British spy chief thinks Russians will soon “run out of steam” in Ukraine
Head of the British intelligence service MI6 Richard Moore said Thursday that Russian President Vladimir Putin had thus far suffered a “strategic defeat” in Ukraine, failing to achieve any of what Moore described as three key objectives — removing Ukrainian president Volodymyr Zelenskyy from power, taking control of the country’s capital, Kyiv, and sowing disunity within NATO.
“On all of those,” he said, “I think they count as epic fails.”
Moore, who took part in a question-and-answer session at the annual Aspen Security Forum in Aspen, Colorado, predicted that Russian forces would be forced to regroup within “the next few weeks,” offering Ukraine a crucial window within which to make battlefield reversals.
“I think they’re about to run out of steam,” Moore said of the Russian military, adding that the U.K.’s assessment was that Russian forces “will increasingly find it difficult to supply manpower and material over the next few weeks.”
“They will have to pause in some way and that will give the Ukrainians opportunities to strike back,” Moore said.
He added that the Ukrainians’ ability to notch successes would serve as “an important reminder to the rest of Europe: that this is a winnable campaign by the Ukrainians” – especially ahead of what Moore said would be a “pretty tough winter.”
“We’re in for a tough time,” he said.
Still, he said Russia had been hampered since the start of the invasion by what he called a “toxic combination” of military miscalculation and intelligence failure.
“I don’t think they’re having a great war,” Moore said. “They clearly completely misunderstood Ukrainian nationalism. They completely underestimated the degree of resistance that the Russian military would face,” he said.
The Kremlin’s intelligence shortcomings were now likely exacerbated by the expulsion, earlier this year, of more than 400 Russian intelligence officers from the European continent.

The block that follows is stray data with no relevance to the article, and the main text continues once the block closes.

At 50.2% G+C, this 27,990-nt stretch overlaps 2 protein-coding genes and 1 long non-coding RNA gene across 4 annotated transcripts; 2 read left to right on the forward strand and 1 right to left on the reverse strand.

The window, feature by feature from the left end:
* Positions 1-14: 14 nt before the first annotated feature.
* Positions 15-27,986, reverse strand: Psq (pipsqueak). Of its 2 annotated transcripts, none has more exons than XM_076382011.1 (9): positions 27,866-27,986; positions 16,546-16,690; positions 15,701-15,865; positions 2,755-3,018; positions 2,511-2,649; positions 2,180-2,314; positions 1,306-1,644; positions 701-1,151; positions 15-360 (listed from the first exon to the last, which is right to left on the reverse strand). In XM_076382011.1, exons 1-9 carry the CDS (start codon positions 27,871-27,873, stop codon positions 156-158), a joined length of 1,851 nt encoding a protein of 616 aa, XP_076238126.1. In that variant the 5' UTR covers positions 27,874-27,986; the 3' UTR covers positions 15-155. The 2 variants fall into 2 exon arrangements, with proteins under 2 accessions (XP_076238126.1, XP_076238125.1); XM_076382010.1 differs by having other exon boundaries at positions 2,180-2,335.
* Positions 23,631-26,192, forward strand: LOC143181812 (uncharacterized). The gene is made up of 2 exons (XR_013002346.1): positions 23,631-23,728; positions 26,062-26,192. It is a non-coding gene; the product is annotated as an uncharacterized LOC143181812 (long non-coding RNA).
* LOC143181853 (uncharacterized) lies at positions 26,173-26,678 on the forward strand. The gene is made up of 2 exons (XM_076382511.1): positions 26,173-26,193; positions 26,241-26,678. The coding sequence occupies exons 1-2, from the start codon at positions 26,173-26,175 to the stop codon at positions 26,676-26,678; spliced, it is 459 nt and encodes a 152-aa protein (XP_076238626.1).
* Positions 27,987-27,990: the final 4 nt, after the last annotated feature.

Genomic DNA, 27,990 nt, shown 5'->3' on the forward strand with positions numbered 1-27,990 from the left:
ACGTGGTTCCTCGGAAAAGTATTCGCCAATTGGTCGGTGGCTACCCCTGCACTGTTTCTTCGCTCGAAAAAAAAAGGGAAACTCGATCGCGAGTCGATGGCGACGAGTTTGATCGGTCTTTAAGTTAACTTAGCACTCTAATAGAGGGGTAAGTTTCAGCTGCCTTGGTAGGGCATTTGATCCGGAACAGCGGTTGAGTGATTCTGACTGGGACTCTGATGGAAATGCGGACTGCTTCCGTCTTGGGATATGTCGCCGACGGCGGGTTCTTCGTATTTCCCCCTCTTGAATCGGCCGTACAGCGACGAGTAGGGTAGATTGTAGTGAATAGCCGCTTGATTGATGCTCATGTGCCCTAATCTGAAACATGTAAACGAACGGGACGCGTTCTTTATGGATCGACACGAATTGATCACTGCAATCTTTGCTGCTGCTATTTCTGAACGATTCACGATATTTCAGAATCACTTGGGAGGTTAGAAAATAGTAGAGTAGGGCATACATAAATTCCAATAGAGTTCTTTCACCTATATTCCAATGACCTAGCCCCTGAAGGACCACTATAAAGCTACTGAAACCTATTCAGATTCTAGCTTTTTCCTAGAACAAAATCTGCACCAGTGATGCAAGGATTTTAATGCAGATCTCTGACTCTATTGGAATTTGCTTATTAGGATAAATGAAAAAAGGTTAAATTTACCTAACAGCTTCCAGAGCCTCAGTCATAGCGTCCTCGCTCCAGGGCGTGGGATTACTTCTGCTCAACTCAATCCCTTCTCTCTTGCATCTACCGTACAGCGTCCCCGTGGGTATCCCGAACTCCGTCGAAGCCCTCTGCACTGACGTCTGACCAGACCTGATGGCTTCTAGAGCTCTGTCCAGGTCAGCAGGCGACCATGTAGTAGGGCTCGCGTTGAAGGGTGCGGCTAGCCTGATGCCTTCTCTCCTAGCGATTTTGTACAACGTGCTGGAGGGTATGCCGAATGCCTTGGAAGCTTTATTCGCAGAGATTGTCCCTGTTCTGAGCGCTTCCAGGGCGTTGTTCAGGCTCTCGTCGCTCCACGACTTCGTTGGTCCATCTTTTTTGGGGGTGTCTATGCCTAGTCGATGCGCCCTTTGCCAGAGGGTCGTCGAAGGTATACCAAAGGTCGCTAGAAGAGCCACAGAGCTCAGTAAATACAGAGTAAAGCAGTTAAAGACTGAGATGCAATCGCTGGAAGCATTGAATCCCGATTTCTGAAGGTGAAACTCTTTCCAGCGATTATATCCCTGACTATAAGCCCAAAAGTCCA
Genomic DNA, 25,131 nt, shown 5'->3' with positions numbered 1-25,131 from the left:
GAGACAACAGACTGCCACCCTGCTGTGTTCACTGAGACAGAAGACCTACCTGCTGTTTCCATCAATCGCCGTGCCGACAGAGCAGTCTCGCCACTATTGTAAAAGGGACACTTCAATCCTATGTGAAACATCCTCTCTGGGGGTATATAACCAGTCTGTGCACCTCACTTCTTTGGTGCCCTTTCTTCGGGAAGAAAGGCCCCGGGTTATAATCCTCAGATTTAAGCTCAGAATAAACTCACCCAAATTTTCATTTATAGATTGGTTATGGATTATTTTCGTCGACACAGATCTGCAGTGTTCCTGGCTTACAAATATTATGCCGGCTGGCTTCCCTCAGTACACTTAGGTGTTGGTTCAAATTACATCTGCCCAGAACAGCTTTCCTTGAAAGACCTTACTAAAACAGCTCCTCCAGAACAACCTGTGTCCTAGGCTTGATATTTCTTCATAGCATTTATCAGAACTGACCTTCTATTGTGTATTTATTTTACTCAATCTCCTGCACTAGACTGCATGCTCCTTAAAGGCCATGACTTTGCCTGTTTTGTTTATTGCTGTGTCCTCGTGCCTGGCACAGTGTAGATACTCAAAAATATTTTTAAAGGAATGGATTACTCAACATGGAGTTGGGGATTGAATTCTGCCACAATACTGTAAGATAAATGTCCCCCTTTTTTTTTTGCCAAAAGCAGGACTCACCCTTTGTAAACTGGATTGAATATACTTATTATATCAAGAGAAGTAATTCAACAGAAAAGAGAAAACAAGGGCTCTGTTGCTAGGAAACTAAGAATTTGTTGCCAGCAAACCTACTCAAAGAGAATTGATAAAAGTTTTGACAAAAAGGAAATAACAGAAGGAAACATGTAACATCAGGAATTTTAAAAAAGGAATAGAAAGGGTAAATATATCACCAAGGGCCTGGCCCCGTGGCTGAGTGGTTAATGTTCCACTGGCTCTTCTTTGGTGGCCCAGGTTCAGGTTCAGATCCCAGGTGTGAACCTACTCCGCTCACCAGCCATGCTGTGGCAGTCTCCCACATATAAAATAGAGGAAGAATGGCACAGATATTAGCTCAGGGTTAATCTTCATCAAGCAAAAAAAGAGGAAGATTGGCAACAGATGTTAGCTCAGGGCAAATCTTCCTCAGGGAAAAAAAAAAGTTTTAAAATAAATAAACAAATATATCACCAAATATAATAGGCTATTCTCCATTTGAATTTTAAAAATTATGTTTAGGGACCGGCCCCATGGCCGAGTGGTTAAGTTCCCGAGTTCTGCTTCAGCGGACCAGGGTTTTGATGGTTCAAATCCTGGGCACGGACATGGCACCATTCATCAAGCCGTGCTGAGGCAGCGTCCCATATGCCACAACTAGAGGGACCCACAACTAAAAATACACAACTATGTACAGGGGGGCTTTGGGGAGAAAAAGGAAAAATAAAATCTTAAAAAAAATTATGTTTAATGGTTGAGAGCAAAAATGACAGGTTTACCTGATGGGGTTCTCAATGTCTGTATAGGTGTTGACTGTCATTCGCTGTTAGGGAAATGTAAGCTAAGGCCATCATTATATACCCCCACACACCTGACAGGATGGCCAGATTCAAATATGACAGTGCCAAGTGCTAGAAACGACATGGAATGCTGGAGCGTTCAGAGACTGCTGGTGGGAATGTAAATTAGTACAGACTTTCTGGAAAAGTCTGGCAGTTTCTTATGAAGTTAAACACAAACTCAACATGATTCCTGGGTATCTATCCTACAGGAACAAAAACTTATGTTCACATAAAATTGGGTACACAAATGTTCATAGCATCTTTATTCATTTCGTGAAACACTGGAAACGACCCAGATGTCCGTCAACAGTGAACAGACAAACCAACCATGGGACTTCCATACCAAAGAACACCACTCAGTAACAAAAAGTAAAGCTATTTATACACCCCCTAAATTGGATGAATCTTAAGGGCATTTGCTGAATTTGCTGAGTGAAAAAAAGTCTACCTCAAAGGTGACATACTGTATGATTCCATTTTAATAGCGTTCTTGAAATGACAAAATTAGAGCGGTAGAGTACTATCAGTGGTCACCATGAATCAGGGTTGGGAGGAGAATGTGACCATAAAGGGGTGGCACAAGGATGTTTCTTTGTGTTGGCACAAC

“We reckon in the U.K., that’s probably reduced their ability to do their business to spy for Russian in Europe by half,” Moore said.
The British intelligence chief also echoed a more casual remark made at the same forum yesterday by CIA director William Burns, who quipped that Putin appeared “entirely too healthy” before noting that was not a formal U.S. intelligence assessment.
Moore said Thursday that “there’s no evidence that Putin is suffering from serious ill health.”
Like Burns, Moore also said China had been “conservative” in weighing whether to provide military assistance to Russia — though it had otherwise supported the Kremlin by purchasing Russian oil.
“[I]t feels pretty tight, but it’s not an equal partnership, and Ukraine has made it less equal,” Moore said. “Moscow is very much the junior partner and the Chinese are very much in the driving seat.”
He also said China’s close observation of the West’s approach to the conflict made it imperative to continue bolstering Ukrainian forces.
“[T]his is one of the reasons why it is so essential that we tough it out on Ukraine and we keep going through this winter and we help the Ukrainians to win, or at least negotiate from a position of significant strength,” Moore said, “is because Xi Jinping is watching this like a hawk.”